Schools: Good for the economy, but students with special needs are often excluded
If schools return in person in September, whether or not students will wear masks is up for debate.
With an announcement on schools in September due this week, Premier John Horgan noted the economic importance of childcare in his weekly news conference.
“What we’ve learned from the pandemic is childcare is not a social service, it’s an economic imperative to ensure we have everyone participating in the economy. Women, men, families, need to have confidence that their children are being cared for,” Horgan said.
So does that mean schools will be fully in person this fall? Horgan’s not ready to say.
“My plan is to make sure we get it right, not that we get it done by a certain time,” Horgan said. “We’re going to be monitoring this right up to September and I think parents understand that.”
He said parents should have a plan B ready in case schools are online again.
B.C. Teachers’ Federation President Teri Mooring said 25 teachers are working on the provincial committee planning for the fall restart.
“Health and safety, workload, mental health, equity, and the increased need for resources are key issues driven by BCTF members in these discussions,” Mooring said in a Facebook post.
They are being guided by the BCTF submission to the Select Standing Committee on Government Finance, which asked for more teachers so that smaller classes could allow social distancing, among other recommendations.
More than 16,000 teachers completed a survey about teaching during covid-19 in June. An in-depth report will be ready in a couple of weeks, Mooring said.
Teachers need more support, because they feel exhausted by increased workloads, Mooring said survey results revealed. Also, only half of B.C.’s teachers felt safe in June and they would like personal protective equipment (PPE) to make their work safer.
B.C.'s Provincial Health Officer Dr. Bonnie Henry said children in schools will not be mandated to wear masks.
In a radio interview, Mooring said advice about face masks has been ever-changing, as knowledge about how the virus spreads changes. She believes PPE should be available for teachers who want to wear it in class.
"I expect teachers and students to both be wearing PPE in September," Mooring said.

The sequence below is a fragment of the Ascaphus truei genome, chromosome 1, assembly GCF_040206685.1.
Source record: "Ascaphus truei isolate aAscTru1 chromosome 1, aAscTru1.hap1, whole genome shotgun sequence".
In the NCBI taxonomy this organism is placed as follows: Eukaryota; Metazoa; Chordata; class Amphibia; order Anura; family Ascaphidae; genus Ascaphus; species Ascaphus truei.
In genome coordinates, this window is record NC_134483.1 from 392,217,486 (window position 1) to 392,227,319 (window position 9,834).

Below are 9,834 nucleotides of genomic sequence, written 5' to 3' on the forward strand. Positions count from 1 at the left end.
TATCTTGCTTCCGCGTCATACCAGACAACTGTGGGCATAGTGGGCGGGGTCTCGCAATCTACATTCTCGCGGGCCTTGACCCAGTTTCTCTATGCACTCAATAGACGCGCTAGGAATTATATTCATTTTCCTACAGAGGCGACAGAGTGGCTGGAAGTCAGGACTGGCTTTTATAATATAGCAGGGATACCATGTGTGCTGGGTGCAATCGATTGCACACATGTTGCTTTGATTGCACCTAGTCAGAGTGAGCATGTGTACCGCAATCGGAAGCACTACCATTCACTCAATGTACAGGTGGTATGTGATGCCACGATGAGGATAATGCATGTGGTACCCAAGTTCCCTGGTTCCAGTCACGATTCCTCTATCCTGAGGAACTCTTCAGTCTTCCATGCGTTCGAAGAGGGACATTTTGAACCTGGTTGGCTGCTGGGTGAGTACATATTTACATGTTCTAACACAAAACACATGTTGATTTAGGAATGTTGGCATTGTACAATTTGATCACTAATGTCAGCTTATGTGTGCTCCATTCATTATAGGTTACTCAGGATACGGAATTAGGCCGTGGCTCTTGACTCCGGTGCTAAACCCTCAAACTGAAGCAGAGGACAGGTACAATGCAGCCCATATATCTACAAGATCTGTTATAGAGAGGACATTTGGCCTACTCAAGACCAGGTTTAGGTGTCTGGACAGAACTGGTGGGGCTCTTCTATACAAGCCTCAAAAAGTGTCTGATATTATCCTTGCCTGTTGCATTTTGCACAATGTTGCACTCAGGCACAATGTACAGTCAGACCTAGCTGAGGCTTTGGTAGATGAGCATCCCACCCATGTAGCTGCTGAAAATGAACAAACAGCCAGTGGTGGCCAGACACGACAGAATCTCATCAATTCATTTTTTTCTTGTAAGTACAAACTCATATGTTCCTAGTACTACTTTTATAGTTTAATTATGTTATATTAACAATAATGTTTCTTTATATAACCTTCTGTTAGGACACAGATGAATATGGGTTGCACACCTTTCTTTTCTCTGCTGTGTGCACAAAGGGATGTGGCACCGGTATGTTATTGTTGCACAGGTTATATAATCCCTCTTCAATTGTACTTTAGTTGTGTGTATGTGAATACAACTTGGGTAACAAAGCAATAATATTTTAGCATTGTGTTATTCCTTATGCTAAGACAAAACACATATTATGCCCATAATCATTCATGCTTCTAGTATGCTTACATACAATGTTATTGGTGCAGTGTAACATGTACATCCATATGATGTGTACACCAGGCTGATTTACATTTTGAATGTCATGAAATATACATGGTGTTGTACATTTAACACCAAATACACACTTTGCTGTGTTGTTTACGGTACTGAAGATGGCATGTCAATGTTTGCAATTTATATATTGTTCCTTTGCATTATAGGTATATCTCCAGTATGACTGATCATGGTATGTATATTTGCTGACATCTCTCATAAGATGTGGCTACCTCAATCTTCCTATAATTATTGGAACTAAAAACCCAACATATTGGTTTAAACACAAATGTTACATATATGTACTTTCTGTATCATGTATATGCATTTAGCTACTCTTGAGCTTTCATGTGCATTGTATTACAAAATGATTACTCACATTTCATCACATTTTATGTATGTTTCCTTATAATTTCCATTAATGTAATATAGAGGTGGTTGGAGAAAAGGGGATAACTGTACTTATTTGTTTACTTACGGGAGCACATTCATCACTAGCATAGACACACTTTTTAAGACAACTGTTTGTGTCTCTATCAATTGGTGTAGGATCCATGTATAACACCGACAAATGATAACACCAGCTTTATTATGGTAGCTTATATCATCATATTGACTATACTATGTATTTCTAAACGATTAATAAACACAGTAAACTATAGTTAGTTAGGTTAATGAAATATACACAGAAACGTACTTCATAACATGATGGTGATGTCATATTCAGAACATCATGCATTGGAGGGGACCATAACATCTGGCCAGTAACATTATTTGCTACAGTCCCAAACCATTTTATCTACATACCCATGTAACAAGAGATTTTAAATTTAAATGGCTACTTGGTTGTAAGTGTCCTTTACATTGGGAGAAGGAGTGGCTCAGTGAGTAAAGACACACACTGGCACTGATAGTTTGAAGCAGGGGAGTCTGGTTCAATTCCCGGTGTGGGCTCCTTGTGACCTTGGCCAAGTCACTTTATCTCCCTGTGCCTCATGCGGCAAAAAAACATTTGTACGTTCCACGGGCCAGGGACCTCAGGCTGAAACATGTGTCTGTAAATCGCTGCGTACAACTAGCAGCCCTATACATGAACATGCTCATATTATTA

The pandemic is exposing and magnifying existing inequities in the education system, survey results show. More than half of the teachers who responded said the loss of support staff and education assistants due to distance learning negatively affected students’ ability to learn.
That opinion of teachers was also reflected in a survey of parents, conducted by BCEDAccess, a volunteer-run organization with 2,700 members, that serves families of students with disabilities and complex learners. The survey results found that the pandemic made inequity worse for students with special needs.
“My child requires full support in all aspects of daily living. Getting 20 minutes of video conference support to learn basics (numbers/letters) is not working,” one parent said in the survey.
The total number of parent reports of exclusion of students with disabilities increased by 179 per cent over last year, from 492 to 883. Exclusion is when a student with special needs is asked to stay home from school.
“It is tragic that so many of our children were left behind by their schools during the Covid-19 crisis,” said Nicole Kaler, a senior board member of BCEdAccess. “These exclusions increased the traumatic impact of the pandemic. There is some time to plan and we want school districts to learn from these documented failures and make changes in September.”
Some examples of exclusion reported on the survey include being asked to keep a child home from school for weeks at a time or portions of every day, not being allowed to go to school unless an education assistant or a parent is there, being asked to stay home because of bullying or being told to not come on school field trips or participate in extra-curricular activities.
Even though students with special needs were in some cases offered full-time schooling during the pandemic, many survey respondents’ children were not offered full-time schooling. Only 11.9 per cent of respondents’ children were attending full-time in June, although some of those would have chosen to stay home.
I don’t envy the decision makers. Deciding how schools should be run this fall won’t be easy – everyone knows schools are important for all children’s development, and especially so for children with special needs. And, as Horgan said, schools as childcare are crucial to the economy. But covid-19 is a tricky virus, still present in B.C., and the science is still divided on children’s role in spreading it. Smaller classes with more social distancing seem the only reasonable way forward, but that will be very expensive while B.C. is already facing a possible $12.5-billion deficit. Everyone is going to have to be patient, kind and understanding as the world figures this out. Tracy.firstname.lastname@example.org
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